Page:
Classics to stream while on quarantine

Photo courtesy of Warner Bros.

To quote the great Ron Burgundy: “That escalated quickly.” Over a period of about 14 days, millions of Americans have effectively been grounded, including Tech students and faculty. These days good news is scarce.

Perhaps the only silver lining is that the 21st century offers an overabundance of entertainment outlets for one’s home. There might not be a better time to dig into some of the cinema classics that Netflix users have been putting off for years. Here are a few of streaming services’ best options for those trying to catch up on decades of movie history.

“Goodfellas” (streaming on Netflix)

Without a doubt, Martin Scorsese (“Taxi Driver”) is one of the best filmmakers in American history. Before he recently became known for likening Marvel productions to amusement parks, the director was best known for a handful of crime and mob films. Currently streaming on Netflix, his 1990 treasure “Goodfellas” ranks among the best movies of all time.

Starring Ray Liotta (“Narc”), Joe Pesci (“Raging Bull”) and Robert De Niro (“Mean Streets”), the movie chronicles the life of mobster Henry Hill (Liotta). Through his eyes, Scorsese explores the American fascination and seduction with the criminal lifestyle. The iconic opening quote from Hill says it all: “As far back as I remember, I always wanted to be a gangster.” In masterful brushstrokes and brilliant camerawork, Scorsese conveys the electric appeal of such a lifestyle, peaking in the legendary Copacabana scene. But just as quickly as that life brings joys and thrills, it also descends into madness and terror.

“When Harry Met Sally” (streaming on Hulu)

One of the quintessential romantic comedies is the 1989 hit “When Harry Met Sally.” Written by the late Nora Ephron (“Julie & Julia”) and directed by Rob Reinere (“A Few Good Men”), this classic pioneered a slew of tropes that have been commonly adopted by the genre.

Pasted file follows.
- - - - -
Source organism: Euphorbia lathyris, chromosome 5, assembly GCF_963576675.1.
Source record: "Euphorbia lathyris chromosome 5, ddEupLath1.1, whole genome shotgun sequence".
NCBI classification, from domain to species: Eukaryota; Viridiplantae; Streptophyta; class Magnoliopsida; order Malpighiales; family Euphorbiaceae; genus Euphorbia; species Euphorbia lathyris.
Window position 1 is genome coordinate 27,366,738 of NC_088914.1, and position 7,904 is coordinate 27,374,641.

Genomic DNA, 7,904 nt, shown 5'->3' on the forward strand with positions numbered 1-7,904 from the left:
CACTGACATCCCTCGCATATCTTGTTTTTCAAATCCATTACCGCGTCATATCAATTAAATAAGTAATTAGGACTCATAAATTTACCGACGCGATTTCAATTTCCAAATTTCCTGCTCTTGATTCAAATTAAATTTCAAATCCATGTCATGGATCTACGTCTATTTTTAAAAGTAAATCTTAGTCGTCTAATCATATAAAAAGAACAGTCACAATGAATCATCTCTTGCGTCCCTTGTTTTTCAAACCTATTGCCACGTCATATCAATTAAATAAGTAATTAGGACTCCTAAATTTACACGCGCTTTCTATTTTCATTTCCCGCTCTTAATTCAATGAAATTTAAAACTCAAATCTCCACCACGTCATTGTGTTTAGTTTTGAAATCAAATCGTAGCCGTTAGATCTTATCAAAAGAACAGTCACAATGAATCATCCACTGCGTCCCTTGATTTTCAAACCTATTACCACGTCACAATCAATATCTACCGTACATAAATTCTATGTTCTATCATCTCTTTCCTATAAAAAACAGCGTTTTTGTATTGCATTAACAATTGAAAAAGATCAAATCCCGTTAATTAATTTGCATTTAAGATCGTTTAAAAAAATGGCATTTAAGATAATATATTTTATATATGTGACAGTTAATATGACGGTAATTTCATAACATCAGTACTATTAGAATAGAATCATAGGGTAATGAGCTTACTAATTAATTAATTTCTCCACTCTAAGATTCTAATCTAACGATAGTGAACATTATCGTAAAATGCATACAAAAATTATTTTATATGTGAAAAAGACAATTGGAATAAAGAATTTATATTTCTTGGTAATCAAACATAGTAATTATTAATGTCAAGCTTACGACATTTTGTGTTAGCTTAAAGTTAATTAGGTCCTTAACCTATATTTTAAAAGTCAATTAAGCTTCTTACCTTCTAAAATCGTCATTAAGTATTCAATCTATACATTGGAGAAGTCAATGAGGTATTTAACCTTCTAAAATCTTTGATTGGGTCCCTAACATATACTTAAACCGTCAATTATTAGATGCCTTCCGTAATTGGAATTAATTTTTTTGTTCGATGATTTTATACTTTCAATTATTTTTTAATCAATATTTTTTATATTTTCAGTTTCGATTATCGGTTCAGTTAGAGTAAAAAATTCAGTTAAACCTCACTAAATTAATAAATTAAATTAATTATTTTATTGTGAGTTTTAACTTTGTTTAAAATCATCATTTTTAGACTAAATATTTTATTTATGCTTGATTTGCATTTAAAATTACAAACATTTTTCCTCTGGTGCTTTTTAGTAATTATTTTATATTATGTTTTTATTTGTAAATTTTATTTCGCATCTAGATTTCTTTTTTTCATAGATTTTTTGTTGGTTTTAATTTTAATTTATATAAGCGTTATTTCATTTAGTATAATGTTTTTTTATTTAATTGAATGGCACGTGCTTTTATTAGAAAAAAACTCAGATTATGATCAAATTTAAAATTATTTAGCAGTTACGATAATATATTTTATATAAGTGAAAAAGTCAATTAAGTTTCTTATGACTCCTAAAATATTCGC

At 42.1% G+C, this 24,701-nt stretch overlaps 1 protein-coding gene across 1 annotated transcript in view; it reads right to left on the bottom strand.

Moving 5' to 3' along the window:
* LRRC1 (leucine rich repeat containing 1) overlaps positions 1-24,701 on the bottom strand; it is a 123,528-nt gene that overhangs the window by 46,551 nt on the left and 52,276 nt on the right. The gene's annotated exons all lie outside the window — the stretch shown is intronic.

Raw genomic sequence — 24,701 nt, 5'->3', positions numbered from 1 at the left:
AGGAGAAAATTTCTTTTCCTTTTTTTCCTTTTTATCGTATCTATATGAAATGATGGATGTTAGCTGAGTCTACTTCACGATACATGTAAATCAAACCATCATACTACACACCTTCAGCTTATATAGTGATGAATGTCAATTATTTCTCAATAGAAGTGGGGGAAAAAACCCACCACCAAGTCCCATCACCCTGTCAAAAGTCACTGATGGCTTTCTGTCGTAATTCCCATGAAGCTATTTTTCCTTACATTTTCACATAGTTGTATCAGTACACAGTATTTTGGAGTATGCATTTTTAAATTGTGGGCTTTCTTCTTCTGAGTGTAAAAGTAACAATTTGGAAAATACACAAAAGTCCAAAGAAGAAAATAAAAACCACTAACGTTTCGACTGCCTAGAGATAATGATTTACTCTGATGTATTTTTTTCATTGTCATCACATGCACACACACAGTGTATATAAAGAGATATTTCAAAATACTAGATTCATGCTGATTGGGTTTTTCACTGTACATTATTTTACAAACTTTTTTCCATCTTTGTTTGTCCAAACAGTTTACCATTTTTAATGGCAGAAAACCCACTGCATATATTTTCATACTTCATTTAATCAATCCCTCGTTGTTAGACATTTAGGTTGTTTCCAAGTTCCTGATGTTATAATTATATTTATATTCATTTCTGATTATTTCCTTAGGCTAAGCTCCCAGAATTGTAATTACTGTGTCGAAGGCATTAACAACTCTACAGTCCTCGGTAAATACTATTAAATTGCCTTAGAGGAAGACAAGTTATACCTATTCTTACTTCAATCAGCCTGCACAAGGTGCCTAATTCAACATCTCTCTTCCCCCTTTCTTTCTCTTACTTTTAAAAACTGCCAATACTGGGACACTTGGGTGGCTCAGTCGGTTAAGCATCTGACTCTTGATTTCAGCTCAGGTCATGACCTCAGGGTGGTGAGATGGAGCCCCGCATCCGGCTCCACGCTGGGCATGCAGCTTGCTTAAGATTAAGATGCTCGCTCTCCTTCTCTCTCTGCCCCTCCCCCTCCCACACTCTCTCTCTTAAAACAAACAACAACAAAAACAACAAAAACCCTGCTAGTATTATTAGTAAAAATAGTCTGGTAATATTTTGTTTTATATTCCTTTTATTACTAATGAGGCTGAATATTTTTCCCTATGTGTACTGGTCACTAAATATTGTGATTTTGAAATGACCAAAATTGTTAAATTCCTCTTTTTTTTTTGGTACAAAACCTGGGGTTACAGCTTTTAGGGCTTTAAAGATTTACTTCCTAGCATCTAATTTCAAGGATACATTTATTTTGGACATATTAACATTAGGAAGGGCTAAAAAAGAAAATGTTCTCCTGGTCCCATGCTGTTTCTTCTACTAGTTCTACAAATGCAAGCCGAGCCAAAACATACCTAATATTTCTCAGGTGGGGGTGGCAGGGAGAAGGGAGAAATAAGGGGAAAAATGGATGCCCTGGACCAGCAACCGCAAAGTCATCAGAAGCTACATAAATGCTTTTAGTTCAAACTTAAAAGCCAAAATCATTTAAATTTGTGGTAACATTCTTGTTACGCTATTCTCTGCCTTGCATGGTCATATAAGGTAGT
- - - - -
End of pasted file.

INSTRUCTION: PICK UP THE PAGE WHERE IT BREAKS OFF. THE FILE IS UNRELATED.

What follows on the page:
The titular Harry (Billy Crystal, “Forget Paris”) and Sally (Meg Ryan, “You’ve Got Mail”) are lifelong friends, although they were not always so close. Sally first found Harry to be a repellant, sex-obsessed bro. Over time and circumstance, though, they grew together and forged an unlikely friendship. When they both become single, the film quickly adopts a classic “will they or won’t they” storyline. The film is incessantly charming and quippy, and it sneakily sparks emotional reactions for most.

“Cleo from 5 to 7” (streaming on Kanopy)

For those who are unaware, Kanopy is a free streaming service that many Americans and Tech students have access to via public and student libraries. Going to its website, students can create an account by following the prompts and logging into their respective library. This cool service offers a number of indie, artsy, foreign language and classic films.

Among its selection is Agnes Varda’s beautiful “Cleo from 5 to 7.” Widely acclaimed for her contributions to the French New Wave film, the Belgium native filmmaker’s 1962 drama follows the eponymous woman through a couple hours of her day while she awaits a possible cancer diagnosis from her doctor. Cleo, played terrifically by Corinne Marchand (“Les evasions celebres”), is a popular singer, so she constantly receives attention from passersby. Acquaintances and strangers fill her time, sometimes with chastisement and others with care. All the same, her journey towards a potentially life-altering diagnosis is a spellbinding portrait of human life.

“The Manchurian Candidate” (streaming on HBO)